The American Lung Association reported that more than four in 10 Americans breathe unhealthy air, with people of color being three times as likely to live in the most polluted places. This exposure increases the overall likelihood that residents will experience health issues and premature death. Vulnerable populations—including children, pregnant individuals, the elderly, people with pre-existing diseases, and minority and low-income communities—are especially susceptible to poor health outcomes from exposure to air pollution.
The State of Global Air Report shows that air pollution is responsible for more than 6 million premature deaths each year from heart attacks, strokes, diabetes, and respiratory diseases. There are several studies surrounding the health impacts of long-term exposure to air pollution. One study suggests that long-term exposure to some air pollutants can increase the risk of emphysema, more so than smoking one pack of cigarettes per day. Other recent research shows air pollution can also negatively impact mental health. Fatigue, anxiety, and stress are among the top 10 complaints reported to EHP by residents living near shale gas facilities.
Image courtesy of the National Institute of Environmental Health Services (NIEHS)
How can I best protect myself and my family from air pollutants? Currently, many people are spending a lot of time working or studying from home. To better protect your health, stay informed and ensure that your indoor air quality is optimal. Here are several tips that can help:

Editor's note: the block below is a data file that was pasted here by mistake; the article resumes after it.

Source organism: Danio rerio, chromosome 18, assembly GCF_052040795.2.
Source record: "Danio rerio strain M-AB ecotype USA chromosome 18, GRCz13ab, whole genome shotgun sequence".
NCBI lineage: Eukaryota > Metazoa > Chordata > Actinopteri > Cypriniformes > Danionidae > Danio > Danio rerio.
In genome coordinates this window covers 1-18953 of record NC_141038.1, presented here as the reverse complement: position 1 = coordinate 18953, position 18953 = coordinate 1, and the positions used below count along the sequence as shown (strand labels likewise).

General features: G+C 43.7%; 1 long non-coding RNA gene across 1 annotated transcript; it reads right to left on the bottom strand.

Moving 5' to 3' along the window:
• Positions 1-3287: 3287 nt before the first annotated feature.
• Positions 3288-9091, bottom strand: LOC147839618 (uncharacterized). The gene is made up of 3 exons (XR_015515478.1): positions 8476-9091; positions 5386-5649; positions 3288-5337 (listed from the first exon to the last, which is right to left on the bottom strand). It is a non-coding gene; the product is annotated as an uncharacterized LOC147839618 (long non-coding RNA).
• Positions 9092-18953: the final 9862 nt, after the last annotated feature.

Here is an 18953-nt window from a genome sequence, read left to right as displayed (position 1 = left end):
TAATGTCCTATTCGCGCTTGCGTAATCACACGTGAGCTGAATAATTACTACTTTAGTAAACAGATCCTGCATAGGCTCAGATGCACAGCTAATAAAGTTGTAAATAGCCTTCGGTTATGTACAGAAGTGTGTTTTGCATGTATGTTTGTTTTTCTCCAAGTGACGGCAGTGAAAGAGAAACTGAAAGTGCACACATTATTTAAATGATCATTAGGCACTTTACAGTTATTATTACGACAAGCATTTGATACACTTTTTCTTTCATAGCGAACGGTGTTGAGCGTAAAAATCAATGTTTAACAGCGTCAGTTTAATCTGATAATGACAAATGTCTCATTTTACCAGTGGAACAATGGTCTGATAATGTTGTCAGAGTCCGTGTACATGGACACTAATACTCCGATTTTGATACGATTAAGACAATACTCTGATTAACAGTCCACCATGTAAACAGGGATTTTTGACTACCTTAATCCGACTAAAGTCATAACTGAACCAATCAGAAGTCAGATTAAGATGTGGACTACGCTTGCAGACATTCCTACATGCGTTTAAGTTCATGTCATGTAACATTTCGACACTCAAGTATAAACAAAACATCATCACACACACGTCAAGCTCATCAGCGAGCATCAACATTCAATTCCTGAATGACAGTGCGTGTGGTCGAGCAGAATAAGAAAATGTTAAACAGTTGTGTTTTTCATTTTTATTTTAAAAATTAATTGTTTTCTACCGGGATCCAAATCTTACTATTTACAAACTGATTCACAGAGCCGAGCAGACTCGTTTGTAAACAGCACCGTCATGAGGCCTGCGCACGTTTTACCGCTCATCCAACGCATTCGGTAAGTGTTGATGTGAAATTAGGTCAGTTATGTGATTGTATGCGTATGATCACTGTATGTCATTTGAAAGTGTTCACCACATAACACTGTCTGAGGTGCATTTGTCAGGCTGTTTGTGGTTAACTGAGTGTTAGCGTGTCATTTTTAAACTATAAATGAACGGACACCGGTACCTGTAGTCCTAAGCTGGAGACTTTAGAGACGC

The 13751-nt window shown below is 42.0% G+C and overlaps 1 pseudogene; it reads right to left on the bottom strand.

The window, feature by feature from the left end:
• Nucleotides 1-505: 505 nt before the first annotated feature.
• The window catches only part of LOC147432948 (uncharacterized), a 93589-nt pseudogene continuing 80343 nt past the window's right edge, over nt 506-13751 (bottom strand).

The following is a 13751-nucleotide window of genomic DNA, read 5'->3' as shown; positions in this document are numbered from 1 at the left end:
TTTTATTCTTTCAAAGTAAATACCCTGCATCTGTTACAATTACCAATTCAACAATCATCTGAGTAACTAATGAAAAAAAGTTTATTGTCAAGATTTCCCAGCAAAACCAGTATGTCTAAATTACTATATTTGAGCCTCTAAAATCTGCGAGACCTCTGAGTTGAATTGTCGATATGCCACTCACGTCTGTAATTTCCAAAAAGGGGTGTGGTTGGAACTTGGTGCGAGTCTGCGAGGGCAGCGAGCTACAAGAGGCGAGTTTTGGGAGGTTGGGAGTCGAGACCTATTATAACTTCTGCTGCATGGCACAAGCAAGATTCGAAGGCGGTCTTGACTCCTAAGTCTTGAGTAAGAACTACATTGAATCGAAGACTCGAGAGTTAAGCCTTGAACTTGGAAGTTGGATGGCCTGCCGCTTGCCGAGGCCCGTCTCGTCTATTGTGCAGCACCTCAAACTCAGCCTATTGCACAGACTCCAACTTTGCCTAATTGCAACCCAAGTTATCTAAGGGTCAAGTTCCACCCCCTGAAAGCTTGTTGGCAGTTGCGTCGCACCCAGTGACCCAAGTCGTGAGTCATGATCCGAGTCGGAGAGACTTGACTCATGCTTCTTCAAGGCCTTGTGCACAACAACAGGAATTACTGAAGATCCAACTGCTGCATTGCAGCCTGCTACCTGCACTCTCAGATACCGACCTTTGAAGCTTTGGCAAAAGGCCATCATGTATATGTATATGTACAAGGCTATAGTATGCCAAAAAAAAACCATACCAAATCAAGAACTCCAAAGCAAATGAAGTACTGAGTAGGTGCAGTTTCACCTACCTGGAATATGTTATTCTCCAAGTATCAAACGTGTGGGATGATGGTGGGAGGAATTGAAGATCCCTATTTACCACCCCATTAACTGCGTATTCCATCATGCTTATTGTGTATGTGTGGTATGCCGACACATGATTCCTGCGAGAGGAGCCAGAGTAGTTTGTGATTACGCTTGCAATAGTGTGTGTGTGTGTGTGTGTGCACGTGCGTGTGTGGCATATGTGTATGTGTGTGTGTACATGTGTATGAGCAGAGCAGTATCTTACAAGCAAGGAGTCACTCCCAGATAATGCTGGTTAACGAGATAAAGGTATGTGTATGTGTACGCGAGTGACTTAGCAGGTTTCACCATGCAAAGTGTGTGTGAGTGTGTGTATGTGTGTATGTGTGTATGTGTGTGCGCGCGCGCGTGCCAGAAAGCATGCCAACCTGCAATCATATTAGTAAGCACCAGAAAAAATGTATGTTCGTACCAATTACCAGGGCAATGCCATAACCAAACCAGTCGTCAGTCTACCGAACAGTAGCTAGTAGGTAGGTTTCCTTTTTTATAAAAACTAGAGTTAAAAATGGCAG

Run a ventilation fan whenever you are using the kitchen or bathroom. If there isn’t a fan that vents to the outside, opening windows on good air quality days can help increase air circulation.
If you have a forced air system, change the filter according to the recommended schedule for the equipment.
Lead is hazardous when inhaled. If you believe you have lead paint in your home, your local or state government may offer testing services.
Radon is a colorless, odorless radioactive gas that is the leading cause of lung cancer among non-smokers. It is naturally occurring in many parts of the United States. Contact a radon testing and mitigation company to have your home tested.
Carbon monoxide detectors are recommended in any home with gas, oil, or wood fuel-burning appliances to prevent accidental carbon monoxide poisoning.
Winterizing your home may increase the efficiency of your heating or cooling system, but it also has the potential to increase the level of indoor air contaminants, such as radon, carbon monoxide, mold, and fine particles of lead paint. Consult a reputable weatherization company for recommendations on safe air-sealing procedures.
The use of some household solvents (such as detergents and other cleaning agents) may pose a health concern. Cleveland Clinic provides some safety tips around this.
A HEPA-approved air filter can help to decrease the particulate matter burden in the air. Some air purifiers such as the Austin Air HealthMate remove both PM2.5 and VOCs.
This project is funded by the National Library of Medicine, National Institutes of Health, Department of Health and Human Services, under Cooperative Agreement Number UG4LM012347 with the University of Massachusetts Chan Medical School, Worcester. The Environmental Health Project (EHP) is a nonprofit public health organization that defends public health in the face of shale gas development. We provide frontline communities with timely monitoring, interpretation, and guidance. We engage diverse stakeholders: health professionals, researchers, community organizers, public servants, and others. We do so because knowledge protects health.